On wednesday (17. January 2018), meps in the EU parliament plan to vote, among other things, on their position on the new renewable energy directive, which is to apply until 2030. Many parliamentarians want to ban palm oil from biofuels – a majority was already emerging before the vote. However, the vote is not the final word: before the palm oil ban becomes law, the parliament must reach an agreement with the member states.
So far, about one third of the conventional biodiesel consumed in the EU is derived from imported palm oil. This is the conclusion of a study by the non-governmental organization transport environment. According to the study, car and truck drivers are the biggest consumers of palm oil in the EU. Palm oil-based fuel is responsible for three times the greenhouse gas emissions of fossil fuels.
The debate is being followed with great interest in southeast asia. The two largest palm oil producers in the world are indonesia and malaysia. More than 80 percent of the more than 60 million metric tons of vegetable oil produced annually is produced in these two countries. An important economic factor – although, according to critics, the market is dominated by international corporations, while the local population hardly benefits at all. In indonesia, palm oil plantations cover 15 million hectares of national territory. The oil palms grow on huge plantations, strictly geometrical. They are superlative plants: up to 30 meters high, with seven-meter-long leaves and thousands of fruits. Above all, however, they require much less space than others. 3.3 metric tons of palm oil can be produced per year from one hectare of cultivated land. For rapeseed, coconut palm and sunflowers, the figure is only 0.7. On borneo, which is shared by indonesia and malaysia (with brunei), and on the neighboring island of sumatra, more than six million hectares of rainforest have been cleared in the past decade.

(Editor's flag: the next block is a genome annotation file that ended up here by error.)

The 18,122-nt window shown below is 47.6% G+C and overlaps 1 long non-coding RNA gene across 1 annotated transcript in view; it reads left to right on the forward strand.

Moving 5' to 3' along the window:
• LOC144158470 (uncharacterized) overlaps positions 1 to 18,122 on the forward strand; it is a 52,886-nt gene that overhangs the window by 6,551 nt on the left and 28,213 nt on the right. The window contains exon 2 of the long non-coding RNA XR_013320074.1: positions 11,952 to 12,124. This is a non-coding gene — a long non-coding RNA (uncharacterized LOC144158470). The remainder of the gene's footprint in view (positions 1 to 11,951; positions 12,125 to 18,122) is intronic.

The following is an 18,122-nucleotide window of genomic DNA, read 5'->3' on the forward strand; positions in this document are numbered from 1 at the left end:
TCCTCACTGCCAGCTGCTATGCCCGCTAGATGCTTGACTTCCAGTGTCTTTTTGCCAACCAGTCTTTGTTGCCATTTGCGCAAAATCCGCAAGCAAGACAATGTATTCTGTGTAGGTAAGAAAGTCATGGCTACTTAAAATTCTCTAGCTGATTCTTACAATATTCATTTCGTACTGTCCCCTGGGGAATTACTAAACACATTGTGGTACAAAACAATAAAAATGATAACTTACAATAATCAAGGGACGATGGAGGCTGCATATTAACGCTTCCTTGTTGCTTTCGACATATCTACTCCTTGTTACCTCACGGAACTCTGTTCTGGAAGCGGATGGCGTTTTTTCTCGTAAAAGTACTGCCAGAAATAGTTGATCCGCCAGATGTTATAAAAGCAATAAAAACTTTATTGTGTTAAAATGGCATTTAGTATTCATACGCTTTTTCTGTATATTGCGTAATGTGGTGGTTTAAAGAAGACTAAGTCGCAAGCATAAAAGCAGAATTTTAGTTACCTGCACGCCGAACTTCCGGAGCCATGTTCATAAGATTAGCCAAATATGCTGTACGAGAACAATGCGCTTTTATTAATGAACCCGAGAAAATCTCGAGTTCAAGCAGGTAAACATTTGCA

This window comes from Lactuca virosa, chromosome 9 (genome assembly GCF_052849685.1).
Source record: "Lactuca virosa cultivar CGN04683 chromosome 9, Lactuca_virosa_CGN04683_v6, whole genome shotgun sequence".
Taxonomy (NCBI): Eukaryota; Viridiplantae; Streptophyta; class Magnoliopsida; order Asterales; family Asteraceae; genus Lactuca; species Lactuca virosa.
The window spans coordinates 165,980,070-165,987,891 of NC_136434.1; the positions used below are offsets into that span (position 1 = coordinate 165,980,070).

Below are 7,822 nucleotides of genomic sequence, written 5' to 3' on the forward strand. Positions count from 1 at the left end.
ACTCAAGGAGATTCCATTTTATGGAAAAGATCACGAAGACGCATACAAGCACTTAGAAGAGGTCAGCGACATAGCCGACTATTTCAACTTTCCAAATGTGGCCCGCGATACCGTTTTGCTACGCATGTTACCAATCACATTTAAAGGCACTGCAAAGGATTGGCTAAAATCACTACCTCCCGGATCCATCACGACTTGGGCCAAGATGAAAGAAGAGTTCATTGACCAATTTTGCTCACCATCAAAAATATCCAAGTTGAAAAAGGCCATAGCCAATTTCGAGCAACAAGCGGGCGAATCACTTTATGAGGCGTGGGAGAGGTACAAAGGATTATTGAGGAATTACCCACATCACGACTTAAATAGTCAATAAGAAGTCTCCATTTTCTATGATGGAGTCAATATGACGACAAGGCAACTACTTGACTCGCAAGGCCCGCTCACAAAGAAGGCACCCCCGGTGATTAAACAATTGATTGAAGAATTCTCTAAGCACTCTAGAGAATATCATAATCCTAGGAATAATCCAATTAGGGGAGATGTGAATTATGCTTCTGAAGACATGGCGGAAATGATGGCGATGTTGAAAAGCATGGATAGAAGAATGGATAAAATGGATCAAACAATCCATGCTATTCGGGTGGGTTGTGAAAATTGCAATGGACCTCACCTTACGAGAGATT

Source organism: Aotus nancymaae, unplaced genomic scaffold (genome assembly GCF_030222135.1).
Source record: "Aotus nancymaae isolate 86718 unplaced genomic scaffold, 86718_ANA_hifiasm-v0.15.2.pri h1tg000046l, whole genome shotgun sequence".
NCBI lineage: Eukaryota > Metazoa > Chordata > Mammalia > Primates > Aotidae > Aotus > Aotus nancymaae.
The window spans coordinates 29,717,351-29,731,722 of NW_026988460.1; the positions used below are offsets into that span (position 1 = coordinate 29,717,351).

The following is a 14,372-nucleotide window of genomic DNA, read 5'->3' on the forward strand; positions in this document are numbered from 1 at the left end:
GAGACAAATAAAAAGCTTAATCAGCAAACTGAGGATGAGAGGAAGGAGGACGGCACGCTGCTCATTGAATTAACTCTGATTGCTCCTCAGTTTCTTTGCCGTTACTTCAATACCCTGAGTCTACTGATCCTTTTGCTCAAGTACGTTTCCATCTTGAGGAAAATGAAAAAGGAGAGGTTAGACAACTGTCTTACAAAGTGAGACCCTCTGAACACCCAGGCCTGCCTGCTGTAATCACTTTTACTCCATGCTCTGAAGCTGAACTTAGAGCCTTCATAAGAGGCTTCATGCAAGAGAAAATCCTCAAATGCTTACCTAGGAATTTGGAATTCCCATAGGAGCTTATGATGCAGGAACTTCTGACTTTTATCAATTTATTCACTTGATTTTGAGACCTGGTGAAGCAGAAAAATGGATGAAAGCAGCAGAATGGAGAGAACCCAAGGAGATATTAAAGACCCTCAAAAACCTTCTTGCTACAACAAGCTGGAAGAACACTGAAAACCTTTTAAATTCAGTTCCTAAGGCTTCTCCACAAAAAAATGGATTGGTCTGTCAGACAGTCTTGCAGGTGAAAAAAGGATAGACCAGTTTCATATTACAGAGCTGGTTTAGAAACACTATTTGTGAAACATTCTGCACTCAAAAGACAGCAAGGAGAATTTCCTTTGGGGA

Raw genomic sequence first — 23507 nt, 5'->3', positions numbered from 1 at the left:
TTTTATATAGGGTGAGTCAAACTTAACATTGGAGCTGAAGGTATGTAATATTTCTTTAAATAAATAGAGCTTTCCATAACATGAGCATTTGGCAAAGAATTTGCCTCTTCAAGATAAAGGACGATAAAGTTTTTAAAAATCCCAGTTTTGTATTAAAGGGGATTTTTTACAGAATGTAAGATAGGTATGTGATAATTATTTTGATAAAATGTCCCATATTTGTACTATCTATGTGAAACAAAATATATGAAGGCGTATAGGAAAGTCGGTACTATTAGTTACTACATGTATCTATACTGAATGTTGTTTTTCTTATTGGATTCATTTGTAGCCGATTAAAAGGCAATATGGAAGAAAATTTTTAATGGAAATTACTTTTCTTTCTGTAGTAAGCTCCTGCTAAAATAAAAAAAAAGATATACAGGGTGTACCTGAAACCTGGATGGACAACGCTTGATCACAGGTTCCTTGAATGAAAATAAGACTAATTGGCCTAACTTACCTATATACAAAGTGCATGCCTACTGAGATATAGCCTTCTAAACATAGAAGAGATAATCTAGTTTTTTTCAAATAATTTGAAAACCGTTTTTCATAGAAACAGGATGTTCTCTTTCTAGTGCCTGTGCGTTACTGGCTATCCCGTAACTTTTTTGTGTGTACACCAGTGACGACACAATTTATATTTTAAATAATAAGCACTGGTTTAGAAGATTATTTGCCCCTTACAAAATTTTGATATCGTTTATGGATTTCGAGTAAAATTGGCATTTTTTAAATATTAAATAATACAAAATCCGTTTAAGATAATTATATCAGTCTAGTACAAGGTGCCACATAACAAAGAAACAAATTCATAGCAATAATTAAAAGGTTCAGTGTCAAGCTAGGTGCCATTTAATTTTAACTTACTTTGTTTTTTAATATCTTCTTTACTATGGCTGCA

Many jobs in these countries are linked to the production of palm oil. In indonesia alone, there are more than three million. President joko widodo and malaysia’s prime minister najib razak ied a joint statement warning that millions of lives would be affected if the EU’s "unfair practices" were implemented.
In malaysia, a petition to the EU has just collected the signatures of more than 600,000 small farmers.000 small farmers. Some newspapers are already talking about a "palm oil war" with the europeans. Plantation minister datuk seri mah has already threatened countermeasures. "If these hate campaigns against palmol continue, we can also strike back," mah said. "Malaysia, indonesia and thailand are all major buyers of EU products."
EU parliamentarians are nevertheless convinced that palm oil has no place in tanks. Biodiesel based on this plant oil simply cannot be described as sustainable, according to the european green party. It harms the environment and does not help achieve the goals of the paris climate agreement. CDU MEP peter liese says: "the whole biofuel debate has been poisoned by the ie of palm oil." this is another reason why his group favors a ban on palmol in biodiesel. "One does not have to demand also still robbery at nature , means it.
According to a study by the singapore institute of international affairs, 17 percent of indonesia’s palm oil exports go to the EU. Malaysia sends 13 percent of its exports to europe. Compared to populous countries such as china, india or indonesia itself – where palm oil is mainly used for cooking and baking – consumption in the EU is rather low. And in chocolate and cosmetics, the ol may also continue to be used in europe for the time being. So the european union cannot put the death knell on the palm oil industry – regardless of the outcome of the debate. The question of how the palm oil content in biodiesel is to be replaced is also unclear.